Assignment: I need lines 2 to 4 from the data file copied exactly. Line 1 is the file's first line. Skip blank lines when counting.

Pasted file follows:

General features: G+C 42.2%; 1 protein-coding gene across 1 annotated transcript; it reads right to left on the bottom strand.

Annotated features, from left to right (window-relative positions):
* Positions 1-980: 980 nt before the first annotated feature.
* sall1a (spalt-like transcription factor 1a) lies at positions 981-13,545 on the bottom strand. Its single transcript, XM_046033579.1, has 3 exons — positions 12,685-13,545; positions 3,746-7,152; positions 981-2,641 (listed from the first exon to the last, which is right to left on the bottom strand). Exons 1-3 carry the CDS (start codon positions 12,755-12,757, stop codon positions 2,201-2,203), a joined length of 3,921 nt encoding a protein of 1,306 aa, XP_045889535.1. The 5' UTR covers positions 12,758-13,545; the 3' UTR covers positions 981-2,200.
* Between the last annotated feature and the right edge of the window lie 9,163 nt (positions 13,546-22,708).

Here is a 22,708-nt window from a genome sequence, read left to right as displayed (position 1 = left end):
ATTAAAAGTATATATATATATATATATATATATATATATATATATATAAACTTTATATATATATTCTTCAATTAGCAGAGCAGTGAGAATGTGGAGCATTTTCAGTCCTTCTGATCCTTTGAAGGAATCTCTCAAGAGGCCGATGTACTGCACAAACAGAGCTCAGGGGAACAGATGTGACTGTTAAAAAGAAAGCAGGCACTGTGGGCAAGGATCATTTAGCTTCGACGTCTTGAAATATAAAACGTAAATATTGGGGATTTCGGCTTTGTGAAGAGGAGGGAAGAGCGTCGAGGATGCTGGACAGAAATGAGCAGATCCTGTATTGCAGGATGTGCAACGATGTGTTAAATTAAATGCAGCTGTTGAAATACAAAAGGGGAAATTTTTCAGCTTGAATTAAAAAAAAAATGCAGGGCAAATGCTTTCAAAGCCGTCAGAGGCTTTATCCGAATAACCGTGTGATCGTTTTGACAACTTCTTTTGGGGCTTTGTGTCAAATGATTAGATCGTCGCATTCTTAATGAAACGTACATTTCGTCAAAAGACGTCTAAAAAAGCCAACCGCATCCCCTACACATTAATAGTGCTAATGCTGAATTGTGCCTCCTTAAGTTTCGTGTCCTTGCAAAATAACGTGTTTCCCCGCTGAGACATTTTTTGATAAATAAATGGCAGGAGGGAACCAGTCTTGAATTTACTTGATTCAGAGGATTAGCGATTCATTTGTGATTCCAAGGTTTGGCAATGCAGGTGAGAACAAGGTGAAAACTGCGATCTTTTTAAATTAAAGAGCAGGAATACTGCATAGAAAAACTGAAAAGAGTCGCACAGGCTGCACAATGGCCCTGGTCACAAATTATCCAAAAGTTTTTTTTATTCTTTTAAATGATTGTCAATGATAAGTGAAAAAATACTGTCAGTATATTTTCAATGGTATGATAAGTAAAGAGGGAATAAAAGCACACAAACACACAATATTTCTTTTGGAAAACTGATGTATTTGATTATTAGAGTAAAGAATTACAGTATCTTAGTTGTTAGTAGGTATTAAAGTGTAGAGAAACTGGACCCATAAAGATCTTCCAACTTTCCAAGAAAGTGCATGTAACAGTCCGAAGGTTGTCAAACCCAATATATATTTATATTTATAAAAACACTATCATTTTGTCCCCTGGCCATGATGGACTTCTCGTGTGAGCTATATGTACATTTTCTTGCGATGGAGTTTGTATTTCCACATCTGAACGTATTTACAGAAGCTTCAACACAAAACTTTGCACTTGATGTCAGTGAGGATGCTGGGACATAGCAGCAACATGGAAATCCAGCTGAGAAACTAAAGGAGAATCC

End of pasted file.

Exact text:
Annotated features, from left to right (window-relative positions):
* Positions 1-980: 980 nt before the first annotated feature.
* sall1a (spalt-like transcription factor 1a) lies at positions 981-13,545 on the bottom strand. Its single transcript, XM_046033579.1, has 3 exons — positions 12,685-13,545; positions 3,746-7,152; positions 981-2,641 (listed from the first exon to the last, which is right to left on the bottom strand). Exons 1-3 carry the CDS (start codon positions 12,755-12,757, stop codon positions 2,201-2,203), a joined length of 3,921 nt encoding a protein of 1,306 aa, XP_045889535.1. The 5' UTR covers positions 12,758-13,545; the 3' UTR covers positions 981-2,200.